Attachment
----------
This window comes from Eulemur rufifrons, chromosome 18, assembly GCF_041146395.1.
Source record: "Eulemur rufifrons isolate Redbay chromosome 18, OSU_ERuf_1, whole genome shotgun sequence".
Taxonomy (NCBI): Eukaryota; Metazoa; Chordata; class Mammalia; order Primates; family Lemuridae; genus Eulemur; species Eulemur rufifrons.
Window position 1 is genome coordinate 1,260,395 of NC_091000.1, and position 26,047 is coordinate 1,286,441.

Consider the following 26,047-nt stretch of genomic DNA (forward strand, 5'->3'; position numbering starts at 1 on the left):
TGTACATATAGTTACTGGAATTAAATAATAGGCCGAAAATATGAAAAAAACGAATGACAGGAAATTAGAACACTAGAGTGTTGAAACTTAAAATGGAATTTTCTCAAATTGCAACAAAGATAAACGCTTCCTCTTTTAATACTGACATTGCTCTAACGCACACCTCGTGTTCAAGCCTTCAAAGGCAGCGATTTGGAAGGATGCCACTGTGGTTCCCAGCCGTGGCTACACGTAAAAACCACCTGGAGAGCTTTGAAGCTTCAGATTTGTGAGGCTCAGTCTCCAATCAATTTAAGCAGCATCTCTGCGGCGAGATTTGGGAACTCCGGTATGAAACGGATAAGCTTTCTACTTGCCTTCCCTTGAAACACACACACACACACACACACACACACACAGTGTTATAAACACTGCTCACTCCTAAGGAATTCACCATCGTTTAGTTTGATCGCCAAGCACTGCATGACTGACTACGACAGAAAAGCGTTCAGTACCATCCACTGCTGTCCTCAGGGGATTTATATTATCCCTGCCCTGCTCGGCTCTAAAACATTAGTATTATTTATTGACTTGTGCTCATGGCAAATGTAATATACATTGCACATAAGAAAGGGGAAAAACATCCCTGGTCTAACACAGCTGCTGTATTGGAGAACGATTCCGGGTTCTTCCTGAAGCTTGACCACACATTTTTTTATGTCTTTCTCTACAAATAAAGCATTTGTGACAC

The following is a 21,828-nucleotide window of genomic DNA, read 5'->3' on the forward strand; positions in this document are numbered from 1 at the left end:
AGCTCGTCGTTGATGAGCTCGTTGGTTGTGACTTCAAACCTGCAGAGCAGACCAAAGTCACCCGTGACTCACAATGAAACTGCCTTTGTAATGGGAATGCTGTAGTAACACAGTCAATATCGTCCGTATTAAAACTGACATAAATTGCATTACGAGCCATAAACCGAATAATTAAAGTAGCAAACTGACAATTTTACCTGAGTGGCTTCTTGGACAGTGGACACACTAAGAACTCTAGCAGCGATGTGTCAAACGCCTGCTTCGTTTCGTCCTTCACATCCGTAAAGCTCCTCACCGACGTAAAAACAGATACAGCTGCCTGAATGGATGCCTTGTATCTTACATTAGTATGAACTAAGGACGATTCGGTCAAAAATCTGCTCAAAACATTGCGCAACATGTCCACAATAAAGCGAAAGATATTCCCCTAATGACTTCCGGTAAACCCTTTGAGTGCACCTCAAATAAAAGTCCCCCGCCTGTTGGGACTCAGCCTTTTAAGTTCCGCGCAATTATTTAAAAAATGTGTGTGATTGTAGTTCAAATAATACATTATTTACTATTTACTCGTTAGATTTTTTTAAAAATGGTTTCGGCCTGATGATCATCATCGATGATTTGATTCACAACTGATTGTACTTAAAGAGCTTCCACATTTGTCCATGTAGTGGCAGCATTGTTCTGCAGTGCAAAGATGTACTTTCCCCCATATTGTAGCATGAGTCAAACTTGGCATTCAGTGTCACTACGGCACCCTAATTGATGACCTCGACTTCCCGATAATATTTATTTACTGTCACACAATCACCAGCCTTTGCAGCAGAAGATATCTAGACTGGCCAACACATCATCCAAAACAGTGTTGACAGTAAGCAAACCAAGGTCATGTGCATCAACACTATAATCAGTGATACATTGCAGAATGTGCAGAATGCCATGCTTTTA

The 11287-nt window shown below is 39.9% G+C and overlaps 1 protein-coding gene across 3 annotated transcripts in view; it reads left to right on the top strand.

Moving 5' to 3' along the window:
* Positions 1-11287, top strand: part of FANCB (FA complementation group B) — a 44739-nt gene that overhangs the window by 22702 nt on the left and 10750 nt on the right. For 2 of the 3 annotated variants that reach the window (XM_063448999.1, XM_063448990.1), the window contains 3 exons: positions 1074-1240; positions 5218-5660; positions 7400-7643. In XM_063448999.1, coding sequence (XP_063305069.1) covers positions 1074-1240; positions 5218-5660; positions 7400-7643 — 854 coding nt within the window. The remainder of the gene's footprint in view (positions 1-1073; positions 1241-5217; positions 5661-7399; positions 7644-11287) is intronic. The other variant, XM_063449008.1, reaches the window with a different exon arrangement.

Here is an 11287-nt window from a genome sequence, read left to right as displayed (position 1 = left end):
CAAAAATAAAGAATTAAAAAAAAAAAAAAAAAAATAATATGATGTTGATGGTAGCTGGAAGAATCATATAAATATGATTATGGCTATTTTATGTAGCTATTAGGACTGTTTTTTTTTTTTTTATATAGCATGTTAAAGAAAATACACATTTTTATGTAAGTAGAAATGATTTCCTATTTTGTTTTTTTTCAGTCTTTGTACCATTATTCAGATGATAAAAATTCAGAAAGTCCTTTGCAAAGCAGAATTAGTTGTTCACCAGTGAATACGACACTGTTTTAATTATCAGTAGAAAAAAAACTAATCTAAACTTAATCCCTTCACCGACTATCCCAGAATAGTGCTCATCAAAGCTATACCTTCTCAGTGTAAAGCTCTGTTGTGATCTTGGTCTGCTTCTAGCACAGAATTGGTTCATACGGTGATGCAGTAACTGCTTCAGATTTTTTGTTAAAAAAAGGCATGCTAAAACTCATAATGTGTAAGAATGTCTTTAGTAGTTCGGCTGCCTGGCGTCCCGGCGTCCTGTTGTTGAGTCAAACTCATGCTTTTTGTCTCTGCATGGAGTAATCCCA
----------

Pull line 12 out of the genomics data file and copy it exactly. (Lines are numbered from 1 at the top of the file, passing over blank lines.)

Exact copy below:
Here is an 11287-nt window from a genome sequence, read left to right as displayed (position 1 = left end):